Archive for the ‘Jackie Martling’
Former Briarcliff Manor deejay Howard Stern yesterday got into an epic clash with Gary Dell’Abate, the show’s executive producer. Stern was angry that Dell’Abate (a.k.a. “Bababooey”) broadcast a prank phone call on the post-show program without first asking Stern’s permission.
During this already uncomfortable exchange, an argument within an argument broke out. Sal “The Stockbroker” Governale entered the studio, claiming he tried to tell Dell’Abate not to play the prank call without asking Stern first. Dell’Abate exploded with expletives at the writer, who was telling the truth but appeared to be kissing up to Stern. It was at this point that I realized that I’m almost always going to side with Dell’Abate over both Stern and Governale, because Dell’Abate seems to be the among the most prepared, justified and well-intended member of the crew.
That got me thinking: With whom would I side if two or more Stern show personnel were arguing, if both/all arguments were equally valid? So, I came up with an arbitrary list of 13 active Stern show regulars (no Jackie Martling or “Stuttering” John Melendez here), ranking them from my most frequent argument ally to my least-frequent argument ally. The list does not include infrequent guests, such as staff members’ family or significant others.
Here are my top three allies, with the rest of the Stern crew listed after the break:
1. Fred Norris – Rarely speaks, but when he does, he’s usually the best voice of reason. I’d actually give Dell’Abate the edge here, but Norris is a Yankee fan while Dell’Abate roots for the Mets. He can be a bit of a music snob, though. Agreement score: 9.5.
2. Gary DellÃ¢â‚¬â„¢Abate – As I mentioned, the guy seems to be the most prepared, justified and nicest guy on the entire staff. He also can remember the details of some of the most obscure moments in show history, so he is a trusted authority. Agreement score: 9.
3. Artie Lange – Perhaps the most naturally funny member of the staff, Lange’s well-placed punchlines, self-effacing nature and generous attitude make me empathize for the guy when the staff is picking on his weight or history with gambling and drugs. Plus, he’s a huge Yankees and New York Giants fan. Agreement score: 8.5.
Where did the Howard Stern show first go to try to replace sidekick Jackie ‘The Jokeman’ Martling? Westchester County Airport. • 03.13.07
Today on the Howard Stern show, Jackie Ã¢â‚¬Å“The JokemanÃ¢â‚¬? Martling returned as a sit-down guest for the first time since the show moved from terrestrial radio to Sirius satellite radio on Jan. 9, 2006. There were plenty of laughs and awkward exchanges between Martling and friend/rival Fred Norris, who both wrote jokes for the shock jock before Martling left the show after a drawn-out contract dispute.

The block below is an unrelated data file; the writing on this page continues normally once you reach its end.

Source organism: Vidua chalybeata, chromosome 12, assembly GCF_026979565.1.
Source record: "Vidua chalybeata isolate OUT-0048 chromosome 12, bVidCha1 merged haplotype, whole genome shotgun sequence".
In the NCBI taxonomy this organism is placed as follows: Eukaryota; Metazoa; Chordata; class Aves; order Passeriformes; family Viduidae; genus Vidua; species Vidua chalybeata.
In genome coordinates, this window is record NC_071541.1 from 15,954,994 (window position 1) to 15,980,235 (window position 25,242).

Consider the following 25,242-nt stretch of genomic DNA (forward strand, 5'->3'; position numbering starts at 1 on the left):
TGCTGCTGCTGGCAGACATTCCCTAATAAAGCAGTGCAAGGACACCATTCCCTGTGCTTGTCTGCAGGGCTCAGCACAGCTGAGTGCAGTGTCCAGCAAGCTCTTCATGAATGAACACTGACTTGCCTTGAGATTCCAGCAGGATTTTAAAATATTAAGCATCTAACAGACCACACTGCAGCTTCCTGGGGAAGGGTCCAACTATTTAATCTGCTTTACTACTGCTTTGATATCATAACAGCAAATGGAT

In early 2001, Martling rejected a final contract offer from Infinity Broadcasting (now CBS Radio) to return to the show and laugh too hard at his own jokes. Stern — who launched his professional radio career at 107.1 FM in Briarcliff Manor — agonized over the transition to move on, but it was one he said he had to make, according to producer Gary Dell’Abate (a.k.a. Ã¢â‚¬Å“BababooeyÃ¢â‚¬?).
After todayÃ¢â‚¬â„¢s show, the producer explained to listeners how Stern made his first real step toward replacing Martling by authorizing Dell’Abate to pick up a prospective replacement at Westchester County Airport, which straddles North Castle and Harrison and borders Fairfield County, Conn.:
<blockquote><div>Howard called me that weekend and he was like, Ã¢â‚¬ËœListen, itÃ¢â‚¬â„¢s done. JackieÃ¢â‚¬â„¢s not coming back. I just got off the phone with (92.3 FM General Manager) Tom (Chiusano). The last offer was made. WeÃ¢â‚¬â„¢re moving forward.Ã¢â‚¬â„¢ And for Howard to speak those words was very difficult. And I remember we talked about who would we get to sit in. Ã¢â‚¬Â¦ He goes, Ã¢â‚¬ËœHey, you know, Ron Zimmerman? The comedian? HeÃ¢â‚¬â„¢d like to sit in.Ã¢â‚¬â„¢ And I remember, it was a big deal. I had to go to Westchester Airport on a Saturday night and put on my credit card a first-class ticket for him to come in overnight. But I remember when Howard gave me the go-ahead — he was like, Ã¢â‚¬ËœFly him inÃ¢â‚¬â„¢ — that was really the finality of it: that, like, weÃ¢â‚¬â„¢re putting a different guy in that chair. And it was hard for him. It was hard for him to do that. He did not want to do that. It wasnÃ¢â‚¬â„¢t what he wanted, but he was like, Ã¢â‚¬ËœI have to move ahead.Ã¢â‚¬â„¢</div></blockquote>
In the months that followed, other comedians — including Tarrytown product Greg Fitzsimmons — would audition for the right to sit in MartlingÃ¢â‚¬â„¢s chair. Former Ã¢â‚¬Å“Mad TVÃ¢â‚¬? star Artie Lange was awarded Ã¢â‚¬Å“The Jackie ChairÃ¢â‚¬? later that year.
(Associated Press file photo/Louis Lanzano)